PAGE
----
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Baroness Scotland of Asthal: As Members of the Committee will have noticed, I have help from everywhere. I shall try to explain the process clearly. The noble Baroness is right about California and, indeed, many other places where a contract is signed

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when anyone goes to school. However, I reassure the noble Baroness that we have similar provisions. On entry to school, many schools have a contract that parents, children and the school sign, which states the behaviour expected from the parents, the behaviour expected from the child, and matters of that type.

We are introducing the parenting contract, as specified in the Bill, to target those parents who are not complying with the generality of good behaviour. More specifically, their children are suffering disadvantage by virtue of not coming to school properly, if at all, and are being excluded. This is a way of re-engaging those parents who fall within that category in a more direct and structured way.

Baroness Carnegy of Lour: I do not want to take up the Committee's time, but I think that the noble Baroness has highlighted my point. Supposing a child was in a school where the parents had already signed a contract. Now they would be signing another one. Would that mean anything? That illustrates my point. For these parents, it would be strange to find themselves promising again to do all those things just because they are in trouble. I do not want to hold up the Committee's time, but I am grateful to the Minister for explaining the contract in relation to the whole process. If we think that a contract is useful in these circumstances, it might be a good idea if it is compulsory in all schools.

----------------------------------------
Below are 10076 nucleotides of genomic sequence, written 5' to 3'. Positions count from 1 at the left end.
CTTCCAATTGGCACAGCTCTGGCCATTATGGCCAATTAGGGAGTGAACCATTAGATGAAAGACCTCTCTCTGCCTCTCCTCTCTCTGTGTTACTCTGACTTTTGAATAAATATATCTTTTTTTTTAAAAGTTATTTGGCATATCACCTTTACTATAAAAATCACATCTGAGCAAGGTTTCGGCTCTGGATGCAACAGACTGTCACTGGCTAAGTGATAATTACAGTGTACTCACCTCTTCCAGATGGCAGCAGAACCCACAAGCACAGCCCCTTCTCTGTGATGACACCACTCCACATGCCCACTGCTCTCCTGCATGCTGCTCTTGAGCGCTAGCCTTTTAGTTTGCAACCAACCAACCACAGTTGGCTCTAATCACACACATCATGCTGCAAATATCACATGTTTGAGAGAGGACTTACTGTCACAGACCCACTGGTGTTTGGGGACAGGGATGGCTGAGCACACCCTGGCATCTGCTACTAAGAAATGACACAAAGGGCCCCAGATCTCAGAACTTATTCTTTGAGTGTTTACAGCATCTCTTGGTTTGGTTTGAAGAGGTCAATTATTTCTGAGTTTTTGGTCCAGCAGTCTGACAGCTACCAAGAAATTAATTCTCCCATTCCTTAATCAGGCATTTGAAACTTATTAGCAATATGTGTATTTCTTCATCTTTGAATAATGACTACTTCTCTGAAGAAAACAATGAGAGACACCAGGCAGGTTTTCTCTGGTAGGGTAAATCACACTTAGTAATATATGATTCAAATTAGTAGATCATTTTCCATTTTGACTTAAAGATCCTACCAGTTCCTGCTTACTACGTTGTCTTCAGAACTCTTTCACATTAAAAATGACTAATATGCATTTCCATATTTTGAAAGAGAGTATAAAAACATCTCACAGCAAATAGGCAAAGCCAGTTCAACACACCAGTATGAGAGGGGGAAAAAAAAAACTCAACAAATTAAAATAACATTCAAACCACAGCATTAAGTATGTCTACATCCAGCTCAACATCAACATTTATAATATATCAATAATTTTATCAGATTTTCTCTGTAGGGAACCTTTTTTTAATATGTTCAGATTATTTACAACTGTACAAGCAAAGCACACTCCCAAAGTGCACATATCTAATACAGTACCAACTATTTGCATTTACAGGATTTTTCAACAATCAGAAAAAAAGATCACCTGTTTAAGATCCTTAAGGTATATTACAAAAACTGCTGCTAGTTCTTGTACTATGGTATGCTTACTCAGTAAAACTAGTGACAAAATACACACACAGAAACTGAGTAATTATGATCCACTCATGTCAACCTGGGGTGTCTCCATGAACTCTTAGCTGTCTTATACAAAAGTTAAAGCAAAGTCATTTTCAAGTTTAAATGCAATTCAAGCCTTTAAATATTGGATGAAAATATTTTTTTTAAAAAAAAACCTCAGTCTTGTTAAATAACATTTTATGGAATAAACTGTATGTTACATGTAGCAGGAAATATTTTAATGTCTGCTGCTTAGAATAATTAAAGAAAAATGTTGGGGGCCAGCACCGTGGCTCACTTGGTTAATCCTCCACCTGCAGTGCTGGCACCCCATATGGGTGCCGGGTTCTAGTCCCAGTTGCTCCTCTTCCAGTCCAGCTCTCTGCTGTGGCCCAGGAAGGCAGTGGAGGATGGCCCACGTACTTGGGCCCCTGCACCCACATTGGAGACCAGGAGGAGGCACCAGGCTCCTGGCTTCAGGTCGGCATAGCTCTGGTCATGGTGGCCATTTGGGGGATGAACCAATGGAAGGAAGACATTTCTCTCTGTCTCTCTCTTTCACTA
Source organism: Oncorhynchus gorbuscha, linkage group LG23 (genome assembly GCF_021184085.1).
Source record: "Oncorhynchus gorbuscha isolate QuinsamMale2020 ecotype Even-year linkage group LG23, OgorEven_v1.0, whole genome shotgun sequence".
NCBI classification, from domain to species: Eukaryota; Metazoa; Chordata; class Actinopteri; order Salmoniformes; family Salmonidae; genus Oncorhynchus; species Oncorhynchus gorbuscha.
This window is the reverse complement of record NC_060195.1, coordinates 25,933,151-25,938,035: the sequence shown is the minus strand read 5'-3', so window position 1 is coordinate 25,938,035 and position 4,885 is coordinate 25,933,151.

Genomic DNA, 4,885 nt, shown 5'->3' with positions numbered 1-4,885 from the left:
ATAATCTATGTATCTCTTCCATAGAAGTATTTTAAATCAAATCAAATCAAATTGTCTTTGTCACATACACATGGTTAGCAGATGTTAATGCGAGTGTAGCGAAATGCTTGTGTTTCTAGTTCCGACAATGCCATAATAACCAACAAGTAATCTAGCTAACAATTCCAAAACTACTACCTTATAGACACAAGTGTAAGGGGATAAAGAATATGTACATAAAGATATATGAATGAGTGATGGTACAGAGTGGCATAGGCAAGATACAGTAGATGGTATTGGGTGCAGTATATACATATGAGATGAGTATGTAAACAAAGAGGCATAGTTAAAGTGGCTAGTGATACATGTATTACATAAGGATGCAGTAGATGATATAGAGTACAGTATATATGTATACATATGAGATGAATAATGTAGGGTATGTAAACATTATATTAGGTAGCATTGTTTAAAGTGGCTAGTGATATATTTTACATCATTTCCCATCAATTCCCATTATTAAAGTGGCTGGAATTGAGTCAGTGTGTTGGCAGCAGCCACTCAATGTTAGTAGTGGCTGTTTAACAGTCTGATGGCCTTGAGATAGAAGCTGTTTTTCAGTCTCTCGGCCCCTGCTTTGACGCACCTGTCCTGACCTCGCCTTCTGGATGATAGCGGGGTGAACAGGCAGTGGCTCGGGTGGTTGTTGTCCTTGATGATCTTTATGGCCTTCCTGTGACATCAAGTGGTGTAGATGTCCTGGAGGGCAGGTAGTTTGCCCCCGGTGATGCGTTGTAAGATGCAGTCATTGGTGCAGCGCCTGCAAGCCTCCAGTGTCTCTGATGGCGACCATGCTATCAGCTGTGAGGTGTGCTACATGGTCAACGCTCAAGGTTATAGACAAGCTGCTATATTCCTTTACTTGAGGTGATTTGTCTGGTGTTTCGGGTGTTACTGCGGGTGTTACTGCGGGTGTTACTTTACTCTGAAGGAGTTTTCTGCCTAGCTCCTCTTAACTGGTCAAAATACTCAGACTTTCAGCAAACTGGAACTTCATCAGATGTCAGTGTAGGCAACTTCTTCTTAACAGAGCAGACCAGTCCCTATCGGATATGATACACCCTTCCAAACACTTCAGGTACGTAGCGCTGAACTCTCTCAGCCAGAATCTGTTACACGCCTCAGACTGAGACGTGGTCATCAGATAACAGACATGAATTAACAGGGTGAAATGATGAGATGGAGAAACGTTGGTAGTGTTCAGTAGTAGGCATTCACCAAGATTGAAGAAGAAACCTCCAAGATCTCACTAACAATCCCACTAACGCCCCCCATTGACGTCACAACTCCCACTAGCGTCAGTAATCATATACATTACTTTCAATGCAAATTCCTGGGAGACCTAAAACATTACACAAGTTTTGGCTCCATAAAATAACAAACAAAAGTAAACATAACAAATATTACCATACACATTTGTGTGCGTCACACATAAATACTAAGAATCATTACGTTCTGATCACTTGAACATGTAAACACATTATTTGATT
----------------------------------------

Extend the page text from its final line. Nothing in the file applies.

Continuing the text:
Baroness Scotland of Asthal: We are trying to enhance good practice. The noble Baroness is right to say that there is a different job of work almost that needs to be done in relation to these parents. The noble Baroness should know that it will be put in the context of a school and maybe the LEA, already working in a very targeted and focused way with these particular parents, to deal with identified problems that have arisen with the children.

In terms of the contract, this is an opportunity to do something about the problems. If the parents choose not to take advantage of an opportunity to enter into a contract, it will be for the LEA and/or the school to consider what further or other steps might have to be taken in order to persuade them to do their duty. One of those steps might be a parenting order, which has more teeth in terms of obliging parents to comply. That is how the two fit together. Therefore, there is a difference between the existing Department for Education and Skills home/school agreements and parenting contracts, as I tried to describe.

I do not believe that I responded to the comments made by the noble Baroness, Lady Sharp, about parenting contracts and the 13th report on the Anti-social Behaviour Bill. Members of the Committee will know that the report also concluded that the Government were entitled to take the view that the provisions of Clause 18 would be compatible with ECHR Article 8. Although there was a discussion, it was decided that it was compatible.

Baroness Sharp of Guildford: I should like to probe further on some of these issues. I am unhappy about

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the degree to which a voluntary contract can be brought into court proceedings—a concern not only on these Benches. A large number of children's organisations are also concerned. Barnardo's, the Children's Rights Alliance for England, the Children's Society, family service units, NACRO, the National Association for Youth Justice, the National Children's Bureau, National Children's Homes, the National Council of Voluntary Child Care Organisations, the NSPCC, the National Youth Agency and the YMCA England have a number of serious reservations about the status of parenting contracts. That is because the refusal to sign one can be cited as grounds for application for a parenting order, the breach of which can lead to a level 3 fine of 1,000. These are the two issues that I seek to raise in this series of amendments.